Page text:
For Prabal Gurung’s first print campaign, he revealed the image not in a glossy, but via social media—tempting his followers with pieces to the final puzzle on Instagram. So it comes as no surprise that he’s teasing his Fall 2014 collection in the same manner—posting a photo with the caption “Inspired by Mustang” (a village high in the Himalayas in Gurung’s native Nepal). “I go [home] once a year—it’s the only way to keep me grounded,” he said. The designer also blasted out a mood board (although it’s not the mood board), with another clue as for what’s to come: “Seeing red for Fall 2014.”
Thanks to MAC Cosmetics, who snuck me into the hair and makeup test, I got a preview of the look. Last season gave us retro pastel lips and formaldehyde-dipped strands, but today you’ll see hair (by Paul Hanlon) and makeup (created by Diane Kendal) that’s much more, as Gurung explained, “nonchalant.” The evening was over almost as quickly as it began, as both pros nailed the look right off the bat. “I can’t believe how fast it was!” he noted. I won’t spoil the surprise with any more insights, but I will say that after seeing the goods, I’d actually consider taking a trek just to see where this beauty and fashion journey began. And trust me, the only hiking I do is from show to show.
Get the full report here on Beauty Counter after the models hit the runway.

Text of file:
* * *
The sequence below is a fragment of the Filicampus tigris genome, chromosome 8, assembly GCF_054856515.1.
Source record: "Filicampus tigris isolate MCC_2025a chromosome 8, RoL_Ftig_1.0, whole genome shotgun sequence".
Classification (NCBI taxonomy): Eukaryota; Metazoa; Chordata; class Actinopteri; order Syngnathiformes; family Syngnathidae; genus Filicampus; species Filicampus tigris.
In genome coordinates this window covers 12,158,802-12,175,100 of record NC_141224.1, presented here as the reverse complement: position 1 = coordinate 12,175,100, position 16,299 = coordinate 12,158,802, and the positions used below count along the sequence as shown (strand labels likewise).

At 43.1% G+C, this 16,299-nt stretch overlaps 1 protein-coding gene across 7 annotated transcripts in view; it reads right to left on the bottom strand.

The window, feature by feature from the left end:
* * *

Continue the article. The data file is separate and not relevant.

The look at Jason Wu is always glamorous, but the gold glitter sprinkled across lids last season gave way to a more subdued—but strong—brow and a flat “boyish” bun for Fall 2014. “It’s a feminine/masculine look,” said mane master Odile Gilbert.
“This is something new for him—we’ve never done messed-up [hair] before,” explained Gilbert. The sides were kept “tight” (slicked back with Kérastase Touche Perfection), but she allowed for “movement” on top. In back, she pulled the length up into a chignon, but not in the traditional sense—sections were wound and secured to form a tight mass of hair. “There are about fifty hairpins in there,” she added. “The idea is to make it as small as possible…you don’t know where it starts and finishes.”
Makeup artist Diane Kendal “enhanced all the girls’ natural features” with a light coverage foundation, and contoured their faces with the bronze shade in Lancôme’s Blush Subtil Palette in Rose Flush—dusting it underneath the cheekbones and in the banana of the eyes. The pink hue was placed on the apples of the cheeks, while a pearly highlighter was applied to the tops of cheekbones and lightly across the lids. Black liner was worked into the roots of lashes for definition before fringe was subsequently curled. Kendal’s focus remained on the arches, which were filled in with a powder in the same tone as each model’s hair so that they “didn’t overtake the face.” She also slightly elongated the brows to create the “illusion of them being straighter,” she said. A combo of balm and foundation on lips rounded out the boy-meets-girl maquillage.
With temperatures expected to drop into the teens tomorrow, I figured now is the perfect time to share NARS’ steamy new Spring 2014 campaign video featuring model Toni Garrn, makeup artist Diane Kendal, hair guru Garren, and, of course, founder François Nars behind the lens. With shades inspired by lush, tropical fruit (like a guava-hued lip gloss and cantaloupe-colored nail polish) and metallic shadows and liners (lending lids that slick, fresh-out-of-the-water sheen), this collection will certainly help dispel those winter blues and brighten up a black-and-gray cold-weather wardrobe.
Available January 15 at NARS boutiques